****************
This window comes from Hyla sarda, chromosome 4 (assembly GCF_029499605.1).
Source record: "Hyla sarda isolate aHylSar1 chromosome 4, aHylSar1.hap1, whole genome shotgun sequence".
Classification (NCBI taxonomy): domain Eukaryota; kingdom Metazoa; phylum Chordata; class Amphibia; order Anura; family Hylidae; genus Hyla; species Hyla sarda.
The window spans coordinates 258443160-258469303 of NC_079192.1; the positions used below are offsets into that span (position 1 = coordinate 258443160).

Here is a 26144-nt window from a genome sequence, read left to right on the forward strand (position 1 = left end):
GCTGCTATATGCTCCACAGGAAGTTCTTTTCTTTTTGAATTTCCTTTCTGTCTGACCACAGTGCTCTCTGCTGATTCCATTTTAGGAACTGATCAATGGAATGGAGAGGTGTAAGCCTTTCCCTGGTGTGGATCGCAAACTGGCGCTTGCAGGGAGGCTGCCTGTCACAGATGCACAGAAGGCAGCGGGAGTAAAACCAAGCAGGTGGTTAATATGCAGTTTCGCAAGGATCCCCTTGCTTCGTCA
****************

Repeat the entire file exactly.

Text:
This window comes from Hyla sarda, chromosome 4 (assembly GCF_029499605.1).
Source record: "Hyla sarda isolate aHylSar1 chromosome 4, aHylSar1.hap1, whole genome shotgun sequence".
Classification (NCBI taxonomy): domain Eukaryota; kingdom Metazoa; phylum Chordata; class Amphibia; order Anura; family Hylidae; genus Hyla; species Hyla sarda.
The window spans coordinates 258443160-258469303 of NC_079192.1; the positions used below are offsets into that span (position 1 = coordinate 258443160).

Here is a 26144-nt window from a genome sequence, read left to right on the forward strand (position 1 = left end):
GCTGCTATATGCTCCACAGGAAGTTCTTTTCTTTTTGAATTTCCTTTCTGTCTGACCACAGTGCTCTCTGCTGATTCCATTTTAGGAACTGATCAATGGAATGGAGAGGTGTAAGCCTTTCCCTGGTGTGGATCGCAAACTGGCGCTTGCAGGGAGGCTGCCTGTCACAGATGCACAGAAGGCAGCGGGAGTAAAACCAAGCAGGTGGTTAATATGCAGTTTCGCAAGGATCCCCTTGCTTCGTCA